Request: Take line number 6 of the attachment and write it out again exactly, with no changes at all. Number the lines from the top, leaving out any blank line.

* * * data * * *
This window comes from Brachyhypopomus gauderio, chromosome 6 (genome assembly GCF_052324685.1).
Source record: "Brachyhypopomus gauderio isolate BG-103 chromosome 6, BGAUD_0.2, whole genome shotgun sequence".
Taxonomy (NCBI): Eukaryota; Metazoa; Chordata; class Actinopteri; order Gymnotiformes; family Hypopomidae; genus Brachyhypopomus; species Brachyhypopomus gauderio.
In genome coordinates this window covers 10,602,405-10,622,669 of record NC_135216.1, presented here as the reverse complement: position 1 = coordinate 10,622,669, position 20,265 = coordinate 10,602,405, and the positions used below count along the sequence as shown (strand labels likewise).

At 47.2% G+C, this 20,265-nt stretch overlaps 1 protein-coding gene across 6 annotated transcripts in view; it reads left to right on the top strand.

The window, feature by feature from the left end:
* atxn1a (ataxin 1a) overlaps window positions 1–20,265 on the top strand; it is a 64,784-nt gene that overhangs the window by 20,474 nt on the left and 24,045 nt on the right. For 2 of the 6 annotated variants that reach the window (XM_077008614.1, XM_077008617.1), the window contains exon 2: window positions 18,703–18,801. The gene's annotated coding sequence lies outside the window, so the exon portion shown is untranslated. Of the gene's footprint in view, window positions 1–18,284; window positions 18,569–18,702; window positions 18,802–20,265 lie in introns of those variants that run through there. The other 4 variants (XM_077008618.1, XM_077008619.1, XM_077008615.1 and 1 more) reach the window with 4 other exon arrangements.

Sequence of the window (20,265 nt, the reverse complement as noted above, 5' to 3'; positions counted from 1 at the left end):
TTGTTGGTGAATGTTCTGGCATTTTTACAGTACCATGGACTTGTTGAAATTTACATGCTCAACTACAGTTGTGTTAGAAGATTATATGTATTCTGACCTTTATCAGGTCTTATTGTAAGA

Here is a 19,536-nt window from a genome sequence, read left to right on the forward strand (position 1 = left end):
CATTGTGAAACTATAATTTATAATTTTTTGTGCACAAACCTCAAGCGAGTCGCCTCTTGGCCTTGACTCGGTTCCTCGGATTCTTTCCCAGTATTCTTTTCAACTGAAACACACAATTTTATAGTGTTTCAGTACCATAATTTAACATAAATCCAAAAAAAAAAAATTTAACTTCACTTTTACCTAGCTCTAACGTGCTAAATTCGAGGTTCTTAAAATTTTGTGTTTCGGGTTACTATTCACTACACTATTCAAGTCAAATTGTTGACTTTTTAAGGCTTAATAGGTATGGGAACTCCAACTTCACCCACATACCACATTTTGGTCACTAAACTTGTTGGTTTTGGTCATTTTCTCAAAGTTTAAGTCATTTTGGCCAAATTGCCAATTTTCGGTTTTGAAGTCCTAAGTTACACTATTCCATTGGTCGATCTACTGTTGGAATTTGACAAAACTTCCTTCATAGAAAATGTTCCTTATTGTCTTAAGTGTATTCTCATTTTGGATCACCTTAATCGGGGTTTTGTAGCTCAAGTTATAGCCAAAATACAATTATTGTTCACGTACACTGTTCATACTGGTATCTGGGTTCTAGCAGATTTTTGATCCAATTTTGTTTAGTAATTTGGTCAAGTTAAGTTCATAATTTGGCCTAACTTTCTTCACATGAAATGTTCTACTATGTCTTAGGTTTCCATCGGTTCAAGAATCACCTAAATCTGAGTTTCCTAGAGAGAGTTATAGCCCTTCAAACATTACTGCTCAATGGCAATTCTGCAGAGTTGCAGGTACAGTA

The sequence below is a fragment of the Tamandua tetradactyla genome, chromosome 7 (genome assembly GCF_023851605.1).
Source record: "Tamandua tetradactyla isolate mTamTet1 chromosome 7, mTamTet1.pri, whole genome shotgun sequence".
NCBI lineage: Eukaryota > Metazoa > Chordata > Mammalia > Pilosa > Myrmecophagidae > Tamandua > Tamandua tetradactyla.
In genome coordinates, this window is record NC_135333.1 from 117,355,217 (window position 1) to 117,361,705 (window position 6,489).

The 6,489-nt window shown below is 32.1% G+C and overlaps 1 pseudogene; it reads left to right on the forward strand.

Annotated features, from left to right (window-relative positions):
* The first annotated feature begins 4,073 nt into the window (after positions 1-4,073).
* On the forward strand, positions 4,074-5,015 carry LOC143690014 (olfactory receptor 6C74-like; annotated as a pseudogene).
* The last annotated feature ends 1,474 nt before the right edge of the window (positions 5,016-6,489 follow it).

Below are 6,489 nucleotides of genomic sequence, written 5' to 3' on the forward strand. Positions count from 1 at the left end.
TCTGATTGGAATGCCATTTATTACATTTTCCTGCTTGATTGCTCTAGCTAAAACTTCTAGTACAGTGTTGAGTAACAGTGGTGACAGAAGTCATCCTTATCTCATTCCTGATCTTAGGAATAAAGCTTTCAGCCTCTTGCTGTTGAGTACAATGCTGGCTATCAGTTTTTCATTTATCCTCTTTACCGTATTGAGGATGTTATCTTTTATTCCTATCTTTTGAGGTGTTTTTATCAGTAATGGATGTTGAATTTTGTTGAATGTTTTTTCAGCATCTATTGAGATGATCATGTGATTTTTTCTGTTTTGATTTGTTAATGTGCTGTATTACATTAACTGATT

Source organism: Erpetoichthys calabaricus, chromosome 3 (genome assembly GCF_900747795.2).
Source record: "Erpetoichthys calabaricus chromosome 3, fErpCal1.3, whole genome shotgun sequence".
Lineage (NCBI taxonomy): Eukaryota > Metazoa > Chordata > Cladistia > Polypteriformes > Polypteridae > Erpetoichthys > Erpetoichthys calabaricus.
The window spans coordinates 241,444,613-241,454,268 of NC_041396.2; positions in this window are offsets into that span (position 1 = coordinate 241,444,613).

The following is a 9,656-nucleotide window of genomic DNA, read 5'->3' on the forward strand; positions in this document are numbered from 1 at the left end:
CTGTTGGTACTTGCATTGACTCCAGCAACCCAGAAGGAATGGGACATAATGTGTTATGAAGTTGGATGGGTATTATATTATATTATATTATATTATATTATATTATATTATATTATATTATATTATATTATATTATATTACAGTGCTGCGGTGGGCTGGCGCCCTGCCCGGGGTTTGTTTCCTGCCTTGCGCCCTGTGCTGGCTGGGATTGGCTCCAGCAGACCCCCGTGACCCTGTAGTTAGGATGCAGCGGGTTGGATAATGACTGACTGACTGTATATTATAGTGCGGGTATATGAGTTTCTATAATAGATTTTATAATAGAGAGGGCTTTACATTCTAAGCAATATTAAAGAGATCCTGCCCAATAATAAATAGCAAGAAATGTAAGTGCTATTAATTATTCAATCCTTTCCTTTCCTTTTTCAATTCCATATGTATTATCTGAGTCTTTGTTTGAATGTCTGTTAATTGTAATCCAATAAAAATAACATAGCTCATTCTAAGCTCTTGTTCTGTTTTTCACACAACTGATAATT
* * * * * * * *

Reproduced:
The window, feature by feature from the left end: